Sidney Crosby has widely been regarded as the NHL’s best player since he burst on the scene as a rookie in 2005. He led the league in points during his second year (120) and was voted the league’s most valuable player by the Professional Hockey Writers Association — an award he would win again seven years later — and the league’s most outstanding player by his peers — an award he would win back to back in 2013 and 2014. Crosby also led the league in goals with 51 during the 2009-10 season.

In the playoffs, he scored 118 points in 100 games plus got to hoist the Stanley Cup in 2009, making him the 26th member of the triple gold club: a player or coach who has won an Olympic Games gold medal, a World Championship gold medal and the Stanley Cup.

But Crosby just hasn’t been himself this season, scoring just six goals in 29 games and sitting with a plus/minus of minus-seven.

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All players go through slumps, but it is clear that the Crosby we knew has been on the decline for some time. At even strength, the percentage of unblocked shot attempts that have gone in Pittsburgh’s favor has declined, taking a sharp downward turn this season. It’s even worse than that though, as those same linemates have seen an uptick with Crosby on the bench.

His points per game has had an even steeper decline, going from a career-high 1.68 point-per-game rate in 2011-12 to 0.66 this season, which is a 54-point pace over an 82-game season.

Crosby’s decline has even reached a point where he isn’t even considered “public enemy No. 1” for the rival Washington Capitals anymore. This all raises the question: If Crosby isn’t the NHL’s best player, who is? A look at the candidates:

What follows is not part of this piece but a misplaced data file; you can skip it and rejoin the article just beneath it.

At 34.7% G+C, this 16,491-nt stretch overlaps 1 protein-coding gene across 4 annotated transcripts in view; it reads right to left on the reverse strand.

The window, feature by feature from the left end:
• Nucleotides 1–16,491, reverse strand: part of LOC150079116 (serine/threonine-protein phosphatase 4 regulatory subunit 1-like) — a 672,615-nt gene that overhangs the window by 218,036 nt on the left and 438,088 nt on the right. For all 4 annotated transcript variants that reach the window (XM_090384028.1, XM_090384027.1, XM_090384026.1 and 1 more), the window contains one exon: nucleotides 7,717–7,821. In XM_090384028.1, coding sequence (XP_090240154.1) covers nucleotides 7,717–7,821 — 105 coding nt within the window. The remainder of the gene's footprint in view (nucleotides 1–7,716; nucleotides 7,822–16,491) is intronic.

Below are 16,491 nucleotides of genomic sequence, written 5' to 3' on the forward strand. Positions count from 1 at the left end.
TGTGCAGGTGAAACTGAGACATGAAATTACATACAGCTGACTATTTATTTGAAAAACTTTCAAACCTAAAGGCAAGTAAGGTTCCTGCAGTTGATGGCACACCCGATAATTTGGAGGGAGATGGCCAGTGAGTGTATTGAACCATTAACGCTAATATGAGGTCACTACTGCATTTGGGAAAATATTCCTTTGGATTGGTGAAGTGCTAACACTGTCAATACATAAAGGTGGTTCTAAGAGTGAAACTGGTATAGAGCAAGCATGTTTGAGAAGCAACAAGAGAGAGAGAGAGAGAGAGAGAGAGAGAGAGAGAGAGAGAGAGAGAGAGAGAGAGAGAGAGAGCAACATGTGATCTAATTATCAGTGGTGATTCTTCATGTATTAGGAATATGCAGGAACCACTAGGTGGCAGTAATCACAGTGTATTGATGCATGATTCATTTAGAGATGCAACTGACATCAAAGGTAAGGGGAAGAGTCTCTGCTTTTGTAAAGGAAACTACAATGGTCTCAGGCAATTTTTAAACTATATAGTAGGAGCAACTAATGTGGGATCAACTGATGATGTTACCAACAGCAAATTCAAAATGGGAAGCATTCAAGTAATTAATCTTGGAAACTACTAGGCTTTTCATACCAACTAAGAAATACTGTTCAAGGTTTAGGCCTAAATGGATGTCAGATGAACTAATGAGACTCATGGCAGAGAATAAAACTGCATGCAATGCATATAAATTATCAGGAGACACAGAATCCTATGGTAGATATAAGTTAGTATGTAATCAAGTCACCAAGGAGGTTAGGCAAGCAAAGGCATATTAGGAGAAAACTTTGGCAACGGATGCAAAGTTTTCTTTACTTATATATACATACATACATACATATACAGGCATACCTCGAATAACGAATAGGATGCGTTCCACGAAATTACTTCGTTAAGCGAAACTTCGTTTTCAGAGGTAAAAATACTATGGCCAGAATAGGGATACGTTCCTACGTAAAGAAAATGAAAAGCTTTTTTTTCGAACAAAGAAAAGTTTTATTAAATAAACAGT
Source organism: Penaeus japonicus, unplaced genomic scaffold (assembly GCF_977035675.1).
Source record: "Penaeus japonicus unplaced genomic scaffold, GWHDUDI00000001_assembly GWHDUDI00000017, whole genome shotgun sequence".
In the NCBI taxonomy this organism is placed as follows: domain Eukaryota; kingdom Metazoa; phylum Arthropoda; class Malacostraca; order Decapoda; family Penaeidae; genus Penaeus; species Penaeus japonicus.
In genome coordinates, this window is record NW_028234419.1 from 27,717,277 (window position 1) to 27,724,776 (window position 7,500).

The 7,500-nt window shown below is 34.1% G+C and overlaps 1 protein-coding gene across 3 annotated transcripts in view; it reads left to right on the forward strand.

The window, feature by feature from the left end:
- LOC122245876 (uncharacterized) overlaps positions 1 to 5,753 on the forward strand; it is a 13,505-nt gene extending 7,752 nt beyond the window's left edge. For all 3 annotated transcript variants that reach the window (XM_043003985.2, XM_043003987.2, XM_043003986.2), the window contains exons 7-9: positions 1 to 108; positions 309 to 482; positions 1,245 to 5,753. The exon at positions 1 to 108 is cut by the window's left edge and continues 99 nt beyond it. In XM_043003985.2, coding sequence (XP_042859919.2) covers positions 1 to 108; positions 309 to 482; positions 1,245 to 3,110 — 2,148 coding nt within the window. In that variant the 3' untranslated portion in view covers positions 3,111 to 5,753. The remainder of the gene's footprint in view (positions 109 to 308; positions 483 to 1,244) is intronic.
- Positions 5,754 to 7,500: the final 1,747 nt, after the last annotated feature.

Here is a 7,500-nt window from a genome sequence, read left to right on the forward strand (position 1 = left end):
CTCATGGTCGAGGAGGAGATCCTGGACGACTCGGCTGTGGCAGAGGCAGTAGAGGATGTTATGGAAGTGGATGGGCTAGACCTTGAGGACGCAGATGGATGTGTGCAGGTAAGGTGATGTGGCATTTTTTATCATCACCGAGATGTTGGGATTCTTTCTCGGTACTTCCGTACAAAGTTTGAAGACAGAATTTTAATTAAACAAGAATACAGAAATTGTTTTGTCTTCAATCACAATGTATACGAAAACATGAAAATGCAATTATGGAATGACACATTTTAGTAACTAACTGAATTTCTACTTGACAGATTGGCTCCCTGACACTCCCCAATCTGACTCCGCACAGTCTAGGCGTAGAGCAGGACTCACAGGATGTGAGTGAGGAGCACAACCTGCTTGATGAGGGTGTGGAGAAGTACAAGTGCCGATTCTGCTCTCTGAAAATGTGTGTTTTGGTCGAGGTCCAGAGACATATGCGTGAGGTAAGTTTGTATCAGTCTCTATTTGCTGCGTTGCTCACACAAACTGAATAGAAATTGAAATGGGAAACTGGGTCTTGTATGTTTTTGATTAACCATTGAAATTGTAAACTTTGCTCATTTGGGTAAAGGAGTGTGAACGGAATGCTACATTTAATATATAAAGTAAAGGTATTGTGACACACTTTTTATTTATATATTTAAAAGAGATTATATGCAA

Alex Ovechkin, Washington Capitals

The Great Eight has been regarded almost as highly as Crosby in recent MVP voting and Ovechkin’s performance puts him at the top of the list in terms of advanced stats. Ovechkin is tied for points (281) with Crosby over the past four full seasons and has the most goals over that span (174), 17 more than the league’s other best goal scorer, Steven Stamkos. Ovechkin also has 1,304 shots in this four-year period, 260 more than Rick Nash, who is in second place with 1,044. And unlike Crosby, Ovechkin’s overall game has been improving over the past two seasons under Coach Barry Trotz.

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However, you could argue he isn’t the best skater on his own team right now, with Evgeny Kuznetsov and John Carlson both making major contributions to the team’s success. And let’s not forget goaltender Braden Holtby, who could also be considered Washington’s most valuable player.

Patrick Kane; Jonathan Toews; Duncan Keith, Chicago Blackhawks

The 27-year-old Kane leads the NHL in scoring (46) and had points in 26 straight games, the longest streak since 1992. However, he is also benefiting from some puck luck right now. For example, at even strength, Kane and his linemates are scoring on 11.4 percent of their shots, well above the league average of 7.2 percent. We have seen Kane and his linemates score at this high of a rate before, only to come down to the league average or worse the following season. In other words, this isn’t some transformation we are seeing with Kane — it’s just good fortune.

Toews is considered one of the leagues best two-way forwards, putting 57 percent of all shot attempts in Chicago’s favor when on the ice while producing 0.88 points per game over his career. For some reason, he never got traction as the league’s best player. He does have four top-10 finishes for the Hart trophy, but never received higher than the fourth most votes. And this year he doesn’t have the stats at just a 45-point pace.

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Keith won the Norris trophy as the league’s top defenseman twice in the past six years, but has seen his even-strength scoring rate per 60 decline when skating without Kane, Toews, Patrick Sharp or Marian Hossa over the past eight years. Plus, most of his points are secondary assists, which are sometimes arbitrarily given out.

Together, these three turned the Blackhawks into a modern dynasty, but it is hard to decipher their value apart, let alone make a case for any one of them to be the league’s best player.

Carey Price, Montreal Canadiens